In books by soldiers and reporters about Iraq and Afghanistan, it’s the details that slam home a sense of what the wars were like on the front lines: a suicide bomber’s head pulled from the rubble of the mosque he’d bombed; the sonogram of an unborn child found among a soldier’s remains; a bomb technician writing NKA (No Known Allergies) and his blood type on his boots in permanent marker “because feet survive detonations.”
War cracks people’s lives apart, unmasks the most extreme emotions, fuels the deepest existential questions. Even as the wars in Iraq and Afghanistan morph into shapeless struggles with no clear ends in sight, they have given birth to an extraordinary outpouring of writing that tries to make sense of it all: journalism that has unraveled the back story of how and why America went to war, and also a profusion of stories, novels, memoirs and poems that testify to the day-to-day realities and to the wars’ ever-unspooling human costs.
RIVERSIDE, Calif. AP – The bestselling book “The Fault in Our Stars,” narrated by a 16-year-old cancer patient, has been banned from Riverside Unified School District middle schools over sexual content, but it is still allowed in high schools.
Some news appropriate for Banned Books Week.
Ever wondered how long it takes to read The Great Gatsby (2.62 hours) compared to Atlas Shrugged (31.22 hours)? If so, you’ll like this infographic by Personal Creations.
It’s 60 years this month since the publication of William Golding’s novel Lord of the Flies. To mark the anniversary his family are giving his literary archive on loan to the University of Exeter – including the very different original version of his famous tale of boys fending for themselves on a tropical island.
The BBC looks back at the significance of Lord of the Flies, originally published in September 1954 after rejections from 10 publishers and one literary agent. Golding’s daughter says that her father’s original title for the novel was “Strangers from Within.” An editor at Faber, the house that agreed to publish the novel, had Golding remove much material explicitly about the atomic war the children had survived. The editor also cut material about Simon to make him less a religious figure than in Golding’s manuscript.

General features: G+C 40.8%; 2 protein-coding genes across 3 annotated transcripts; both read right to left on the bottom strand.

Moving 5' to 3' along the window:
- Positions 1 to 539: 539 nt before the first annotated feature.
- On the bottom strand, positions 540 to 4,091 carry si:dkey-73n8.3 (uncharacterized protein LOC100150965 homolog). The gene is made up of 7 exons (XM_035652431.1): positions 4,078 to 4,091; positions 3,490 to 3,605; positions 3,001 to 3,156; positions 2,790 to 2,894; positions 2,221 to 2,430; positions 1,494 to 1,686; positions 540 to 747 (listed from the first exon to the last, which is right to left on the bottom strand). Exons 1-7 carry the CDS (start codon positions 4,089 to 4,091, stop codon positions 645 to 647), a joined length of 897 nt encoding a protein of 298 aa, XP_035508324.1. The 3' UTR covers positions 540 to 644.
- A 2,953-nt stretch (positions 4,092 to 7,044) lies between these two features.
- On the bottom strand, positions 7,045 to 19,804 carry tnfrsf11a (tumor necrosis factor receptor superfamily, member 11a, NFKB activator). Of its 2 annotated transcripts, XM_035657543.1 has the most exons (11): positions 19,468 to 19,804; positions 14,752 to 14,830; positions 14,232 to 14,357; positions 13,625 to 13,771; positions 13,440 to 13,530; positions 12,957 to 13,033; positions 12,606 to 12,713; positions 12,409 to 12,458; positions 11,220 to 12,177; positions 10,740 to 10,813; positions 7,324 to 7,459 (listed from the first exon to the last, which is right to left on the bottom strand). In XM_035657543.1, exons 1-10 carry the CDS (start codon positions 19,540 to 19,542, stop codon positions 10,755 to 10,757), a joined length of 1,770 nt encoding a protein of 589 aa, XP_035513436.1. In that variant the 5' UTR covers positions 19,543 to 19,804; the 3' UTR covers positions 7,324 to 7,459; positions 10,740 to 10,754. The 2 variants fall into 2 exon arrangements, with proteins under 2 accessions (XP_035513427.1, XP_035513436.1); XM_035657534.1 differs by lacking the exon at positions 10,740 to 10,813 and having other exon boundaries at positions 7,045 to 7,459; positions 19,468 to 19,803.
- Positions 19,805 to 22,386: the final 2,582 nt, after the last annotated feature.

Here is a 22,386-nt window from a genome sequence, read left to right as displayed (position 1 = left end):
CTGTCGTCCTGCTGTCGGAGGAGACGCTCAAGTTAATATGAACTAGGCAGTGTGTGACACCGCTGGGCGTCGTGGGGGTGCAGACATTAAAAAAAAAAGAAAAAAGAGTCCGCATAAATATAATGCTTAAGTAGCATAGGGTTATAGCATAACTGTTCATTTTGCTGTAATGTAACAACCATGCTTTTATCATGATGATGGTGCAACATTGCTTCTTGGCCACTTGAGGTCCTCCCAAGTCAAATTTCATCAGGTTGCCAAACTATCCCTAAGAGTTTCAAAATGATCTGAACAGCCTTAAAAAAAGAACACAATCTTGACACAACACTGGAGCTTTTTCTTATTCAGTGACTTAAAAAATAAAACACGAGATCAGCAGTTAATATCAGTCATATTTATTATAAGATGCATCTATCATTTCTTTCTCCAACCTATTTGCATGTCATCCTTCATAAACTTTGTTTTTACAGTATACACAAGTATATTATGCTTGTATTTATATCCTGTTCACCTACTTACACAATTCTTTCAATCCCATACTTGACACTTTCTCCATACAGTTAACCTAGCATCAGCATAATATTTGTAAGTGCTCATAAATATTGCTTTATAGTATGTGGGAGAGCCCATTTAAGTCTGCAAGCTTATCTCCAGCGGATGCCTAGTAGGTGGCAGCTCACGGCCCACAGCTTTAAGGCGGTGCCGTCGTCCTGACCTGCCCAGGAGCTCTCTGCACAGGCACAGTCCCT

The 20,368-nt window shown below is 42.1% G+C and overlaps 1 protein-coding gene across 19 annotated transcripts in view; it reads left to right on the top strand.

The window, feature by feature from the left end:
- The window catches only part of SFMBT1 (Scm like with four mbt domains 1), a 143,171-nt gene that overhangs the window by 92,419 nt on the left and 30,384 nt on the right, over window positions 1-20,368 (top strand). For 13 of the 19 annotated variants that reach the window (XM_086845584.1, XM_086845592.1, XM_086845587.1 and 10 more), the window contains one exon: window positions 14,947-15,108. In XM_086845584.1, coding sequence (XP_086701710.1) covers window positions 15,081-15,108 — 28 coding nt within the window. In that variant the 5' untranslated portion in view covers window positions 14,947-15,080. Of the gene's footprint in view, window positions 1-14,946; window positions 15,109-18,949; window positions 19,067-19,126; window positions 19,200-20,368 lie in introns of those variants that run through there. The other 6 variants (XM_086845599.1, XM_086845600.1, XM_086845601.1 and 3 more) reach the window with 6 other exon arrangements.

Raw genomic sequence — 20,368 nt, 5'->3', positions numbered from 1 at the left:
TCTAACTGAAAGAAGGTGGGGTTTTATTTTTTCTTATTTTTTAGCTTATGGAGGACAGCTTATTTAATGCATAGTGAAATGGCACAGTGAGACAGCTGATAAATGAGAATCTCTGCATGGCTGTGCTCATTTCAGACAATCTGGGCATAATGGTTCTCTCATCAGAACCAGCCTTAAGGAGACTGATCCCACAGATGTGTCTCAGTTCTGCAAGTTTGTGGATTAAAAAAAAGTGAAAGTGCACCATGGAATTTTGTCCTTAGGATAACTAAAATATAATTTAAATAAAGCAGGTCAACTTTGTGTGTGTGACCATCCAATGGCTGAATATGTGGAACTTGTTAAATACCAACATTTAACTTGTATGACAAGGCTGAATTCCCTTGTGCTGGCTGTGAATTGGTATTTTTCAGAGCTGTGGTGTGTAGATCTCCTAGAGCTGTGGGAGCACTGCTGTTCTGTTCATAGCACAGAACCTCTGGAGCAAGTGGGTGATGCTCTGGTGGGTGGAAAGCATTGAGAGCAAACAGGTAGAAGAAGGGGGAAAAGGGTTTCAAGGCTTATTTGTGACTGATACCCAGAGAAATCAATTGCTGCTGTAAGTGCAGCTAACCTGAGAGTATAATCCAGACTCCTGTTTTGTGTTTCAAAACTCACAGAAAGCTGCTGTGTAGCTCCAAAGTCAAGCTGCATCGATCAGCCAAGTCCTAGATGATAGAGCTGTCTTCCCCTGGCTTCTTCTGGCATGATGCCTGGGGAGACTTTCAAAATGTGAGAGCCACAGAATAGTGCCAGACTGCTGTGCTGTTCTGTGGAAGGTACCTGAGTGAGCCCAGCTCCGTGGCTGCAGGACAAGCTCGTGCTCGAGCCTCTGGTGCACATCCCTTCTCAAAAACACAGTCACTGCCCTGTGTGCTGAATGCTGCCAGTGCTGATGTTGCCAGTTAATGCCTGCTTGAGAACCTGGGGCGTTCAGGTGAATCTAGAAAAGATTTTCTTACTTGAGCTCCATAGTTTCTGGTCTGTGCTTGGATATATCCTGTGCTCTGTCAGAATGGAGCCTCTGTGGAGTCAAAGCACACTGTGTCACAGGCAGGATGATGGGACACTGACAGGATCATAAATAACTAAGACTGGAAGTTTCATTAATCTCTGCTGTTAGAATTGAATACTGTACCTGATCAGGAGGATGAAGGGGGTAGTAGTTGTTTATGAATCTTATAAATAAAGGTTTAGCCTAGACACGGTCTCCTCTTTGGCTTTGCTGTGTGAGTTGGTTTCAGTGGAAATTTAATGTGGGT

Ms Carver [Golding’s daughter] believes the book has remained in demand for six decades for two main reasons.
”Firstly of course it’s so well written. But also it deals with moral questions which were current after World War Two and which I’m afraid are still relevant today.
A sad story about the demise of the Utah Sorosis women’s group:
The literary group, whose unusual name means aggregation, has been meeting since 1897, a year before the Provo Tabernacle (soon to be City Center Temple) was finished. After 117 years this was the farewell meeting of Utah Sorosis. The nearly 20 women who RSVP’d to Van Orman for the weekday luncheon at Provo’s La Jolla Groves did so with “sadness in your voices,” said Van Orman, age 65.
Group members who attended the luncheon that marked the group’s final meeting ranged in age from 60 to more than 90. Several of them said that they couldn’t get younger women to join to keep the group going.
The “serious intent” of the 18 charter members in 1897, all wives of university professors, was to work toward the highest development of its members through study and work.
Perhaps the group is a victim of changing times, now that women no longer need to join a special group in order to study and work.
The Associated Press (AP) is reporting that Penguin Random House imprints Vintage Books and Vintage Espanol have announced the ebook publication on October 15 of English translations of several of Marquez’s works:
Besides “Love in the Time of Cholera,” the releases include the novella “Chronicle of a Death Foretold” and the memoir “Living to Tell the Tale.” Marquez’s classic novel “One Hundred Years of Solitude” is published in the U.S. by HarperCollins and remains unavailable as an English-language e-book.
Gabriel Garcia Marquez, who won the Nobel Prize for literature in 1982, died in April at age 87.
The big literary news of the past week was the death of Gabriel García Márquez and the announcement of Pulitzer Prize winners. But there is other news as well, particularly about upcoming publications: